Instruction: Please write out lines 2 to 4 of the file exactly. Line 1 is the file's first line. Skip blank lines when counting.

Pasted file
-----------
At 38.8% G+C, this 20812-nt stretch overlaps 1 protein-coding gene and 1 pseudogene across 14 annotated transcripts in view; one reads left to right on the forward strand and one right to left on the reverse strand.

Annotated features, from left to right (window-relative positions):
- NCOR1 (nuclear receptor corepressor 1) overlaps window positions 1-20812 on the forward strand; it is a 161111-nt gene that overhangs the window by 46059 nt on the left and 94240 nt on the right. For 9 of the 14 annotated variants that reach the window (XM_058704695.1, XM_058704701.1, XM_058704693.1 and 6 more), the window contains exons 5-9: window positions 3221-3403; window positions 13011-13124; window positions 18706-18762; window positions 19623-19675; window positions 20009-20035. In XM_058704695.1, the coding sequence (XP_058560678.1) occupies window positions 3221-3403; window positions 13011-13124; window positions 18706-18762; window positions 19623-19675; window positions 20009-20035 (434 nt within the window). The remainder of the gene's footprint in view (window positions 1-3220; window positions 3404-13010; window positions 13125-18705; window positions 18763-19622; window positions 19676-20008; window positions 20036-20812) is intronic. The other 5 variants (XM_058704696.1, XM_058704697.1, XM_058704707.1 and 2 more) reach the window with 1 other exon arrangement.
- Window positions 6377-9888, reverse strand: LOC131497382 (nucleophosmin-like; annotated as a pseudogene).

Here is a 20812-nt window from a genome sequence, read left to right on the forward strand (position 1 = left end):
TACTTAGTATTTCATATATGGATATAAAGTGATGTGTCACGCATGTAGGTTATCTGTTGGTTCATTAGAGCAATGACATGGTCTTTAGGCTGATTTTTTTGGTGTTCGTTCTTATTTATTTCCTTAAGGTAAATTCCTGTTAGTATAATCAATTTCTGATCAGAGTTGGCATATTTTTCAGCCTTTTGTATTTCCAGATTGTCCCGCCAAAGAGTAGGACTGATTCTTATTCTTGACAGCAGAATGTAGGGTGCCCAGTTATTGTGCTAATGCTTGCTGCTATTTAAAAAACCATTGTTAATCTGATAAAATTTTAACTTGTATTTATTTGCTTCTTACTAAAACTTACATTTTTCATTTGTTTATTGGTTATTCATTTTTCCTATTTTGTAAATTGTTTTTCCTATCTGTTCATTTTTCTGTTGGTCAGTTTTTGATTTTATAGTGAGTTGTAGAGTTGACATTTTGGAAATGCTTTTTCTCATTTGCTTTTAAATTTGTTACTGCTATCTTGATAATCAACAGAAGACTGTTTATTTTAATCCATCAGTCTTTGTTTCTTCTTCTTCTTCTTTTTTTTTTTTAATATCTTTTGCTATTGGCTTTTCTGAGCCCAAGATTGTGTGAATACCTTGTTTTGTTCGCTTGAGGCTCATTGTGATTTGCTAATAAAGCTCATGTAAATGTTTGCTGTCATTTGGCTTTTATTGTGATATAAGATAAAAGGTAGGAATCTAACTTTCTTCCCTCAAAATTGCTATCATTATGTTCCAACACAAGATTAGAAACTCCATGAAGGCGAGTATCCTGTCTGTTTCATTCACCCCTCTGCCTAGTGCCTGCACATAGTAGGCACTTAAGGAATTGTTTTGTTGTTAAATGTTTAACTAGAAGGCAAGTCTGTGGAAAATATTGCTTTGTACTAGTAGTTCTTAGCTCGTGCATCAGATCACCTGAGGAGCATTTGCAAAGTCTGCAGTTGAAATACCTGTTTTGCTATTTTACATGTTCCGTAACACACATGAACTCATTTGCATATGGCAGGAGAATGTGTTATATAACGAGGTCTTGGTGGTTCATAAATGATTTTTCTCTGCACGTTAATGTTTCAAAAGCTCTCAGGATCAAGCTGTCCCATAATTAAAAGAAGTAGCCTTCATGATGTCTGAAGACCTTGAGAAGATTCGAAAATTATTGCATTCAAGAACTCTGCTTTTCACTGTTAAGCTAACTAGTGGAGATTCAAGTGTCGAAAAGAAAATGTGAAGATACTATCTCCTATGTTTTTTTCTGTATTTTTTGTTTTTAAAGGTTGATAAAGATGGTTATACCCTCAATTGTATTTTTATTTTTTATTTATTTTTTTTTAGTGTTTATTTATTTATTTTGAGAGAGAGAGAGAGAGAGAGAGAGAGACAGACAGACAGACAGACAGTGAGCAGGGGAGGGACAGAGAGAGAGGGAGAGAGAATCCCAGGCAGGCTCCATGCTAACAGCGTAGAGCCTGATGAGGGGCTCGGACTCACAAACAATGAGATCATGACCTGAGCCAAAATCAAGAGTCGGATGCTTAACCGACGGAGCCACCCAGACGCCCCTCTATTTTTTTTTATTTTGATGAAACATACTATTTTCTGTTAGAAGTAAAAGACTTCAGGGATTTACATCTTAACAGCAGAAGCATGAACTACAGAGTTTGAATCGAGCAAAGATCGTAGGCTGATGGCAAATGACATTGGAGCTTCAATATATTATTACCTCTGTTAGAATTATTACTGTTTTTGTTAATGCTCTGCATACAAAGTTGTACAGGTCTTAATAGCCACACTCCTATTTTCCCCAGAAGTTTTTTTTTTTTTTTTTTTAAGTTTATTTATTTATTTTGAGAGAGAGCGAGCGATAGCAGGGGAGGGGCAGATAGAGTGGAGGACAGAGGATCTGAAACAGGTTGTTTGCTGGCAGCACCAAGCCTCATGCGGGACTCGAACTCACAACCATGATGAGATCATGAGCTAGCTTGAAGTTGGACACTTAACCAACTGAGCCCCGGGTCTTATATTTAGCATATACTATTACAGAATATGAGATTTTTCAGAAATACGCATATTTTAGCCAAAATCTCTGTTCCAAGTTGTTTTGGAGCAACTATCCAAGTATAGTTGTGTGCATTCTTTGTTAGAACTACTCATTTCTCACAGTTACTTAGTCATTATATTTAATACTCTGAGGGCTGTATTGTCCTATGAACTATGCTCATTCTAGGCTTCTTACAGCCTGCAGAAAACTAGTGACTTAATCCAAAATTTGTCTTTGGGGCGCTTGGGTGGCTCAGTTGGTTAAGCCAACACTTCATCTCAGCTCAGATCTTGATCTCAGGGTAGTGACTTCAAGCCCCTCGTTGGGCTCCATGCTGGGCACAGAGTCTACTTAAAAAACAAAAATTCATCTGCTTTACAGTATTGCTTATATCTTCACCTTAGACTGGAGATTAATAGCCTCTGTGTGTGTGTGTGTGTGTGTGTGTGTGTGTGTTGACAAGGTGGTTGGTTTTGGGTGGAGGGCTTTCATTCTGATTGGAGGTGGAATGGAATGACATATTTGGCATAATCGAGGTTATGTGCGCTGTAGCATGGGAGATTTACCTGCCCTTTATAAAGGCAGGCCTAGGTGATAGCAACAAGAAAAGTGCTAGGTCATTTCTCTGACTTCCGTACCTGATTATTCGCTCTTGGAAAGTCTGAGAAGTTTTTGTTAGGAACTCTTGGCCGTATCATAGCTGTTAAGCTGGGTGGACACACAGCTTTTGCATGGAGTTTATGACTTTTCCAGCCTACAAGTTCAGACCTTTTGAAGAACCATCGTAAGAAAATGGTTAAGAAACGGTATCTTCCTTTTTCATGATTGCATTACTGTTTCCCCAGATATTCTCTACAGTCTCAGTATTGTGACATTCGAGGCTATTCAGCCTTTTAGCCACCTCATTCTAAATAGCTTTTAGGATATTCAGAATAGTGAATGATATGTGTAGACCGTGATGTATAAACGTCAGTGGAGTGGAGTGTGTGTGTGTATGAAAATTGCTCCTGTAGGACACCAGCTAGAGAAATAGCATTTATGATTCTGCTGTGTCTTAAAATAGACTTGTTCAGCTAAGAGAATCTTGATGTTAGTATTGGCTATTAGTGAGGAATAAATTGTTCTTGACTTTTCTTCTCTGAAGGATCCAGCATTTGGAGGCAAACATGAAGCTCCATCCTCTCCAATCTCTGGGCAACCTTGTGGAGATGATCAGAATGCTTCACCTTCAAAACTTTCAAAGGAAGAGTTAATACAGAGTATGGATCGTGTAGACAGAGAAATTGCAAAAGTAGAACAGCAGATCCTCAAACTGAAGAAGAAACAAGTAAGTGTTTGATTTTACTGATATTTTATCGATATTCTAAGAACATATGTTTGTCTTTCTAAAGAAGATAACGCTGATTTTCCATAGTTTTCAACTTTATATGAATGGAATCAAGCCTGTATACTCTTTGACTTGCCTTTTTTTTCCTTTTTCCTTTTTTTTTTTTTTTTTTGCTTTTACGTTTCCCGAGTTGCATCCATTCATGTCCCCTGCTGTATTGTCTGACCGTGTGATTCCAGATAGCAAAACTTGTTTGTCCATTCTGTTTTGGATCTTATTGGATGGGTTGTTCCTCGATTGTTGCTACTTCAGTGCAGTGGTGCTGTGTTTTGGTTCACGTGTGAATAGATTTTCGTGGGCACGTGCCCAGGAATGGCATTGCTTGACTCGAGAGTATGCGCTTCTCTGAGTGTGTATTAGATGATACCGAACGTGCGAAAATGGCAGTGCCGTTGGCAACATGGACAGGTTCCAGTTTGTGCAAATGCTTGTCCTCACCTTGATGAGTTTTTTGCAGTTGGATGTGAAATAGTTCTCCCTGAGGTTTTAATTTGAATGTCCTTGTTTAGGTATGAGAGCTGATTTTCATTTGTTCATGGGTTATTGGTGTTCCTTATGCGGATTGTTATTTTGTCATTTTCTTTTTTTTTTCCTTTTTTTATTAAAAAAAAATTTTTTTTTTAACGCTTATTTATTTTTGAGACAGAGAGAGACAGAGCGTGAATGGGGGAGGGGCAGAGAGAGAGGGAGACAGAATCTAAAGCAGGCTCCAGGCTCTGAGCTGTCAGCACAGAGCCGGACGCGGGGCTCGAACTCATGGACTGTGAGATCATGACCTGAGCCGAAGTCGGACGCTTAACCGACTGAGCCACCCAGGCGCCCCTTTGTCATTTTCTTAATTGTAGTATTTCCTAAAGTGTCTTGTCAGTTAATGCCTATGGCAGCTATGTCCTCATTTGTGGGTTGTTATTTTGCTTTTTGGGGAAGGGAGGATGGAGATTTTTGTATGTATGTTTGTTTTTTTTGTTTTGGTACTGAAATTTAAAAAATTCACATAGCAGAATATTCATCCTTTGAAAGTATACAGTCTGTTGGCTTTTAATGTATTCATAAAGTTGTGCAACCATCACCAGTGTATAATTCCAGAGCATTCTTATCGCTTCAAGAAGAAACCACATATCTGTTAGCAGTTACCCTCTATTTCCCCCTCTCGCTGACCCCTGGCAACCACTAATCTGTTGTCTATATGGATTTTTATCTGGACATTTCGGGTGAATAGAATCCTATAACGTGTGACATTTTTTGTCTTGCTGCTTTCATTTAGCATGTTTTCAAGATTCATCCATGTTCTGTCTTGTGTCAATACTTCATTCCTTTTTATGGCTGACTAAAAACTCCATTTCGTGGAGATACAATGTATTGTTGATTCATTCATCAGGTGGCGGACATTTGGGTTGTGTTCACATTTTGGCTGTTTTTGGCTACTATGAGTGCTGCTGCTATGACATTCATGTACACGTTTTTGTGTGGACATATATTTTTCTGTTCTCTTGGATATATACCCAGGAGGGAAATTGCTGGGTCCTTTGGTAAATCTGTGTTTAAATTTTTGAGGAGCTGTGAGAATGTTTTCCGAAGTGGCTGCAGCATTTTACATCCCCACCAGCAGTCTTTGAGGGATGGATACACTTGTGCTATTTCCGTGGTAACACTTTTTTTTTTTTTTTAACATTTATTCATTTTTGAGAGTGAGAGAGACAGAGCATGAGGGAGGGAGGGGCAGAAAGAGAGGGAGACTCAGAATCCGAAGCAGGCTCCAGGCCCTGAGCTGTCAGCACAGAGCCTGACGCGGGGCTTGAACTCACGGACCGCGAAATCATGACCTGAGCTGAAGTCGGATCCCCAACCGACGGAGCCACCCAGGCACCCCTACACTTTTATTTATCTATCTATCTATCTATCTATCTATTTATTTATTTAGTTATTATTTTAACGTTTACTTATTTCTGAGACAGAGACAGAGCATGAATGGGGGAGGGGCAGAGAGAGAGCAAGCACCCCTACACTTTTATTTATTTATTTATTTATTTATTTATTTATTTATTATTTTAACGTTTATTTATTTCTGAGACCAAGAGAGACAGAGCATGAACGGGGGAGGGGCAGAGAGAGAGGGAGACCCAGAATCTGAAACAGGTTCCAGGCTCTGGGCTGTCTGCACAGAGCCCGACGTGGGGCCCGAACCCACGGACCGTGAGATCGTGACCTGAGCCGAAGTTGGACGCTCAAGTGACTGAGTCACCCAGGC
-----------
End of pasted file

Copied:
Annotated features, from left to right (window-relative positions):
- NCOR1 (nuclear receptor corepressor 1) overlaps window positions 1-20812 on the forward strand; it is a 161111-nt gene that overhangs the window by 46059 nt on the left and 94240 nt on the right. For 9 of the 14 annotated variants that reach the window (XM_058704695.1, XM_058704701.1, XM_058704693.1 and 6 more), the window contains exons 5-9: window positions 3221-3403; window positions 13011-13124; window positions 18706-18762; window positions 19623-19675; window positions 20009-20035. In XM_058704695.1, the coding sequence (XP_058560678.1) occupies window positions 3221-3403; window positions 13011-13124; window positions 18706-18762; window positions 19623-19675; window positions 20009-20035 (434 nt within the window). The remainder of the gene's footprint in view (window positions 1-3220; window positions 3404-13010; window positions 13125-18705; window positions 18763-19622; window positions 19676-20008; window positions 20036-20812) is intronic. The other 5 variants (XM_058704696.1, XM_058704697.1, XM_058704707.1 and 2 more) reach the window with 1 other exon arrangement.
- Window positions 6377-9888, reverse strand: LOC131497382 (nucleophosmin-like; annotated as a pseudogene).